August 4, 1965
Senate Republican Leader Everett Dirksen (R-IL) overcomes Democrat attempts to block 1965 Voting Rights Act; 94% of Senate Republicans vote for landmark civil right legislation, while 27% of Democrats oppose. Voting Rights Act of 1965, abolishing literacy tests and other measures devised by Democrats to prevent African-Americans from voting, signed into law; higher percentage of Republicans than Democrats vote in favor

February 19, 1976
President Gerald Ford formally rescinds President Franklin Roosevelt’s notorious Executive Order authorizing internment of over 120,000 Japanese-Americans during WWII

September 15, 1981
President Ronald Reagan establishes the White House Initiative on Historically Black Colleges and Universities, to increase African-American participation in federal education programs

June 29, 1982
President Ronald Reagan signs 25-year extension of 1965 Voting Rights Act

August 10, 1988
President Ronald Reagan signs Civil Liberties Act of 1988, compensating Japanese-Americans for deprivation of civil rights and property during World War II internment ordered by FDR

November 21, 1991
President George H. W. Bush signs Civil Rights Act of 1991 to strengthen federal civil rights legislation

August 20, 1996
Bill authored by U.S. Rep. Susan Molinari (R-NY) to prohibit racial discrimination in adoptions, part of Republicans’ Contract With America, becomes law

And let’s not forget the words of liberal icon Margaret Sanger, founder of Planned Parenthood…

We should hire three or four colored ministers, preferably with social-service backgrounds, and with engaging personalities. The most successful educational approach to the Negro is through a religious appeal. We don’t want the word to go out that we want to exterminate the Negro population….

So the next time any Democrat claims they’ve been supportive of civil rights in America (and been so all along), ask them to explain their past. “We’ve grown” is not gonna cut it, considering they continue to lie about their past to this day, and only someone lacking in common sense would believe two distinct political parties could juxtaposition their stances on civil rights seemingly overnight.

Might want to check out Malcom X here.
https://www.youtube.com/watch?v=XkgA2rUAY-o&feature=player_embedded

bussycreme might also want to read up on Margaret Sanger, founder of Planned Parenthood and what she wanted for the black race….and they still do today…and are achieving her goal of wiping out the black race through abortion.
http://www.blackgenocide.org/negro.html

And if they don’t believe that is true, well I can back that up as well.

http://www.thegatewaypundit.com/2012/11/it-begins-planned-parenthood-offers-black-friday-discounts-on-abortions/

http://t.co/3x11JsHlVe

And since bussycreme is typical with their Saul Alinsky tactics and will try and say that the Republicans and Democrats switched side (which they didn’t).
http://blackrepublican.blogspot.com/2012/06/republicans-and-democrats-did-not.html

But, in closing, we ALL know bussycreme has nothing to fight with, except for wildly cursing and screaming. They can’t provide a single valid source to back up their claims. They jump to calls of racism and sadly, they don’t know black history at all. They certainly don’t know that right before all the slaves were freed, that 3000 blacks owned black slaves in the US. They most definitely do not know who Anthony Johnson was…and this one, will drive them nuts.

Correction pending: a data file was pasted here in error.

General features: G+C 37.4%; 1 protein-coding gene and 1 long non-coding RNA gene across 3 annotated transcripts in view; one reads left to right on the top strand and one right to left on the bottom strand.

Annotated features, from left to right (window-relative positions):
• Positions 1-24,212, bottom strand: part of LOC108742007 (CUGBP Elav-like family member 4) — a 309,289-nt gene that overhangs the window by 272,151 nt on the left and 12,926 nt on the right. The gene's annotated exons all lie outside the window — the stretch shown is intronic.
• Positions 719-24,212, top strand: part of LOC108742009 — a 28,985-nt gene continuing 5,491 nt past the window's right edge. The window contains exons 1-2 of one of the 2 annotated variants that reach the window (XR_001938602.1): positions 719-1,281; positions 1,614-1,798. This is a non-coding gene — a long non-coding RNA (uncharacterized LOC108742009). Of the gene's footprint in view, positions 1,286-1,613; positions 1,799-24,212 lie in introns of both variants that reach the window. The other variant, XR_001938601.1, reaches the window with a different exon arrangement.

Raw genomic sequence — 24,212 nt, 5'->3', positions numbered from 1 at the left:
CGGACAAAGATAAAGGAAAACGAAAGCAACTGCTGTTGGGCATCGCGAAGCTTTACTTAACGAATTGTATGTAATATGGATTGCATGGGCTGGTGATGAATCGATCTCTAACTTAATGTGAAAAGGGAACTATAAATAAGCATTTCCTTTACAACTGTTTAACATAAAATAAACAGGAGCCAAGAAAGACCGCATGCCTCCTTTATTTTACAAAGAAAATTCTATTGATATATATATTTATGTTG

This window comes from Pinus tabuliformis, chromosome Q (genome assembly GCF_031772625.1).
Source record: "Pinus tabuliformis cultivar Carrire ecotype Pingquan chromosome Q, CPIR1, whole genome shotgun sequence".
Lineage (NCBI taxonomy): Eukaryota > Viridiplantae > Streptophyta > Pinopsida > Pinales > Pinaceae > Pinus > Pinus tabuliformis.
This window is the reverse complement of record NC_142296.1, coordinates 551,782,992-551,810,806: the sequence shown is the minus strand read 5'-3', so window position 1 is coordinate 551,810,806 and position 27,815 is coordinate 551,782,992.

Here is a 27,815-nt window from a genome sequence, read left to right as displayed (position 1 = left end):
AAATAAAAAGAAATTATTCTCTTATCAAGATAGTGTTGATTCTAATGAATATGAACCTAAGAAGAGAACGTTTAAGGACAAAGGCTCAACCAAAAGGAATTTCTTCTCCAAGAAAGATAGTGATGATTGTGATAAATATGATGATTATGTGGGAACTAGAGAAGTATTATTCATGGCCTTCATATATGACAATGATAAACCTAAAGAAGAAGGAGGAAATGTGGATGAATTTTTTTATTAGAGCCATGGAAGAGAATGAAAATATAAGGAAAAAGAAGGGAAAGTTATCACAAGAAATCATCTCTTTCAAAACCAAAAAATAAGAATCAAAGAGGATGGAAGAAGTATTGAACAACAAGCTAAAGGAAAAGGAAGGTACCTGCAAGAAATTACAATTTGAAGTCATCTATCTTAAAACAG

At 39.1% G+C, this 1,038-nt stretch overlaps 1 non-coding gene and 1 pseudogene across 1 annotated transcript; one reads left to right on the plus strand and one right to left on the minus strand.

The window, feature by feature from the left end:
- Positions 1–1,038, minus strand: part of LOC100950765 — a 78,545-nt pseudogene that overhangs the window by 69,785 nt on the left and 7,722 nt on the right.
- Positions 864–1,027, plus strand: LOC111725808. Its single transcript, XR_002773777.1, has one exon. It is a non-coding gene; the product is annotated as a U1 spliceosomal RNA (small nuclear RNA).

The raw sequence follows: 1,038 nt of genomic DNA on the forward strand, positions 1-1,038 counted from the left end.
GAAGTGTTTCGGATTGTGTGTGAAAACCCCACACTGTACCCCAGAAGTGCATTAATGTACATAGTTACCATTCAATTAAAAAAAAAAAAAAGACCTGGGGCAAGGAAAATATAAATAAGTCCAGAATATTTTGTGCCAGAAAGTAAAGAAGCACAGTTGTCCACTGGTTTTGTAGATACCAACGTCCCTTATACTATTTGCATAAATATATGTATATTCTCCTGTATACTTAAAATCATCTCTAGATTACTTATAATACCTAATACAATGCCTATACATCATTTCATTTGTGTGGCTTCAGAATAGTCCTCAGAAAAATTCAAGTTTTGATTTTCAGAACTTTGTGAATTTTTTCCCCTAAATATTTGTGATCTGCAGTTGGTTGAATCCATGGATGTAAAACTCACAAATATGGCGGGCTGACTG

The First Legal Slave Owner in What Would Become the United States was a Black Man

Today I found out the first legal slave owner, in what would eventually become the United States, was a black man.

The man was Anthony Johnson.  Johnson first came over to America as an indentured servant, arriving in 1620 in the Colony of Virginia.  He did not come over willingly, as many did, agreeing to become indentured servants in exchange for passage to the New World. Rather, Johnson was captured in Angola by neighboring tribesmen and eventually sold to a merchant who transported him to Virginia, where he was then sold to a tobacco farmer.

Despite this, Johnson was not technically a slave, as most think of it.  He was simply required to serve the farmer for a time in exchange for room and board.  However, like slaves, indentured servants could be sold or lent out to someone else, and, for the most part, they could be punished how those that owned their contracts saw fit.

One of the biggest differences between slaves and indentured servants was that once the indentured servant’s contract was up, depending on the agreement made with the person paying for transport, often the former servant would be given some small compensation for their services to help them get their start as free individuals.  This might include some amount of land, food (often a year’s worth), clothing, and tools.

During their time serving, indentured servants also typically learned some trade as they worked, which was significant for many who chose to make the journey to the Americas as indentured servants- often poor, uneducated individuals, lacking a trade, and in search of the promise of a better life.  Because of this, in the early days, most indentured servants in the British colonies in America were actually Irish, English, German, and Scottish, rather than African.